Sarkozy supports easing of Greek debt
FRANCE HAS backed moves to ease the burden of Greece’s debt, which comes as the IMF threatens not to release the next €3 billion for its troubled bailout.
As the IMF hardens its push for accelerated fiscal reforms from Greece, French president Nicolas Sarkozy opened the door to investor participation in an effort to prop the country up.
Mr Sarkozy’s intervention deepened a rift between EU governments and the European Central Bank (ECB), which opposes any form of Greek debt restructuring.
It came as Greece’s Socialist government failed after five hours of talks yesterday to win opposition support for a new fiscal plan, intensifying pressure on prime minister George Papandreou.
While saying France was opposed to debt restructuring if that meant a European country not repaying its debt, Mr Sarkozy said other options were available.
He was speaking after a private meeting with German chancellor Angela Merkel in Deauville, where they were attending a G8 summit.
“If the question is, can we think about how private investors or private partners can take a share of the burden, then it’s not restructuring at all,” he told reporters. “Then, there are formulas. It is not a problem and we should converge in that direction.”
European diplomats say the IMF has told Greece it is not prepared to release the next round of its rescue loans unless it comes up with radical new proposals to assert control over its public finances.
This is crucial given Greek concerns the country will become insolvent next month if it does not receive an expected €9 billion from Europe and €3 billion from the IMF. The release of this money is contingent on an imminent report from an ongoing “troika” review of the Greek bailout by the IMF, the EU Commission and the European Central Bank (ECB).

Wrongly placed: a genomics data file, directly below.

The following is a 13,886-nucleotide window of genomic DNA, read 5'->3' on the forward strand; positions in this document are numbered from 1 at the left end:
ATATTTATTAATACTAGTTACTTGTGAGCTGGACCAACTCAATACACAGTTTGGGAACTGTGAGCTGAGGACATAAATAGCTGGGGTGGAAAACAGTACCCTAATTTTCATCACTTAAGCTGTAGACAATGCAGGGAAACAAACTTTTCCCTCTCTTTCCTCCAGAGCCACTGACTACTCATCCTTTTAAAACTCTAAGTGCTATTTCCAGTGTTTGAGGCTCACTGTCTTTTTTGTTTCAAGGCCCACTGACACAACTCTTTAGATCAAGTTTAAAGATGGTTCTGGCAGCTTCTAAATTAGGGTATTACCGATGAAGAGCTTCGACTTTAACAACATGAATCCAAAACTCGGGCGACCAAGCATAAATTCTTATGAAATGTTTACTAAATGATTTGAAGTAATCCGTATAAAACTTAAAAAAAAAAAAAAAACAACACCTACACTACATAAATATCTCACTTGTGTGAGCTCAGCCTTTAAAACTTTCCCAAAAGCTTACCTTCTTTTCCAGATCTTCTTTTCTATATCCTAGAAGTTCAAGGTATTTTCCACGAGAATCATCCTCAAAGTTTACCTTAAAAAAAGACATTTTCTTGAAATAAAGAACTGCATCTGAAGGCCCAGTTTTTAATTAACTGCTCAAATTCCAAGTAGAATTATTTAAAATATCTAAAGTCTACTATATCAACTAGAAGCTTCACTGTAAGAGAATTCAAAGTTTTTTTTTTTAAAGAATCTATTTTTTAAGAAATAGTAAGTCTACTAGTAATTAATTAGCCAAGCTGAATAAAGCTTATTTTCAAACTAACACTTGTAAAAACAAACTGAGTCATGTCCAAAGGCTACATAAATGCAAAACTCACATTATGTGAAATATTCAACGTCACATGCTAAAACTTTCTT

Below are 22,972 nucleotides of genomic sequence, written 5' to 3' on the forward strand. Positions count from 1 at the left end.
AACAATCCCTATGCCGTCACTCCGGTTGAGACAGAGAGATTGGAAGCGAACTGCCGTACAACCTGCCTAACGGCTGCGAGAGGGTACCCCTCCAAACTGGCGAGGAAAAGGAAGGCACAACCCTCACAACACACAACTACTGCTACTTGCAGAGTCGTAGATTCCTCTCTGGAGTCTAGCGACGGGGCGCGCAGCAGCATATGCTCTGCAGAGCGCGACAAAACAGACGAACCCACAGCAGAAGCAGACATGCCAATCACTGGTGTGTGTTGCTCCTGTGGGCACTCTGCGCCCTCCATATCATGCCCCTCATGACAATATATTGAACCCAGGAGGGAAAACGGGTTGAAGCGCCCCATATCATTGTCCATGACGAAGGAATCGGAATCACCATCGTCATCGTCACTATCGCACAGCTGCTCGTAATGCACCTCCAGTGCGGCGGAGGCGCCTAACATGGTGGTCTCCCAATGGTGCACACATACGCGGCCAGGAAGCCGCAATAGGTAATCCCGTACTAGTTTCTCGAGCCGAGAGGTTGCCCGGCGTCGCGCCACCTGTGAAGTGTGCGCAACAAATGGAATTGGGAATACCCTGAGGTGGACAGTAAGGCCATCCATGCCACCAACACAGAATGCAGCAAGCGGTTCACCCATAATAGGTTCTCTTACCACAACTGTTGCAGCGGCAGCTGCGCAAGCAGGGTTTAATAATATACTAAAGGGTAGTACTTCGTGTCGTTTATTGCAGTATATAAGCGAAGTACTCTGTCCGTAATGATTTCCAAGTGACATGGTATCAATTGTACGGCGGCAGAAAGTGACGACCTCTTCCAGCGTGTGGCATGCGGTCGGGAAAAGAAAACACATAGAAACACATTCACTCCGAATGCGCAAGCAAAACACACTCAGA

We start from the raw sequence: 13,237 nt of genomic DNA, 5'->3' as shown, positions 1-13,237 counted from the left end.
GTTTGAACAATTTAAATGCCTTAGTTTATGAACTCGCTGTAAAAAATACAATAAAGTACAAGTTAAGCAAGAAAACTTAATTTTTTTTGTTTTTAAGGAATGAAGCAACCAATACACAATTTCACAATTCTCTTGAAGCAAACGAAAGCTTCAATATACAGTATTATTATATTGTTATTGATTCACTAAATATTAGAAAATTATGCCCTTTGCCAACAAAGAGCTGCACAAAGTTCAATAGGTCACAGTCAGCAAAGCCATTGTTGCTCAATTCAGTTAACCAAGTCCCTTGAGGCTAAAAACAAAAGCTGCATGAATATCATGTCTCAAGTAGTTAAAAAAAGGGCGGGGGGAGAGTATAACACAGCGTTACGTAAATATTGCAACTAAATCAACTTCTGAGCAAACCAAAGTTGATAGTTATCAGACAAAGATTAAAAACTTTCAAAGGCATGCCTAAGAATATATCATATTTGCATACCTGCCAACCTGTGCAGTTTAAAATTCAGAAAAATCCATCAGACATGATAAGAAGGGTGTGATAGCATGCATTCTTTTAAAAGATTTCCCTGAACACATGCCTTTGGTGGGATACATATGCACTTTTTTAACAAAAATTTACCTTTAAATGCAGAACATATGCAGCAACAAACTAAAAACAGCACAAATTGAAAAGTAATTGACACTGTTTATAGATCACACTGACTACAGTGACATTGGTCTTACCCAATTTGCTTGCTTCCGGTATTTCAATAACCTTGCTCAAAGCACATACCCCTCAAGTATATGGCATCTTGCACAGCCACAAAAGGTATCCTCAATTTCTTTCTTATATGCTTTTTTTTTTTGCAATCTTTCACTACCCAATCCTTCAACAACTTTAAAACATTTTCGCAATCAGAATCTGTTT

While the report is still awaited, most officials expect it will conclude Greece has no prospect of making a return to private debt markets next year. IMF rules bar it from lending to countries which do not have a 12-month refinancing guarantee.
Diplomats say the IMF is threatening to invoke this rule if Athens does not quickly execute a new fiscal plan. However, Mr Papandreou emerged empty-handed from talks yesterday with the New Democracy opposition when its leader Antonis Samaras rejected his latest austerity plan.
The EU authorities want the country’s leaders to achieve a national political consensus on reform efforts as a condition for further aid.
Mr Sarkozy’s remarks were taken as an implicit reference to contentious proposals to seek to relax some of the pressure on Greece by asking its private creditors voluntarily to accept longer maturities on its debt.
Senior European figures describe such proposals as a form of “soft restructuring” or debt “re-profiling”, which would proceed as a last resort in return for swifter fiscal reforms and privatisations by Greece.
The authorities believe huge state support for banks in Greece and other euro zone countries gives them significant scope to persuade bank leaders to co-operate with such an initiative. But the ECB is strenuously opposed to such measures, warning of dire consequences for Greece and the wider euro zone if it fails to meet any of its contracted debt terms.
The ECB believes investors see no distinction between “hard restructuring” – code for full-blown default – and any voluntary initiative for longer debt repayments.
The bank, which is itself a large holder of Greek debt, has threatened to refuse to accept the country’s debt as collateral in its money-market operations should the country default.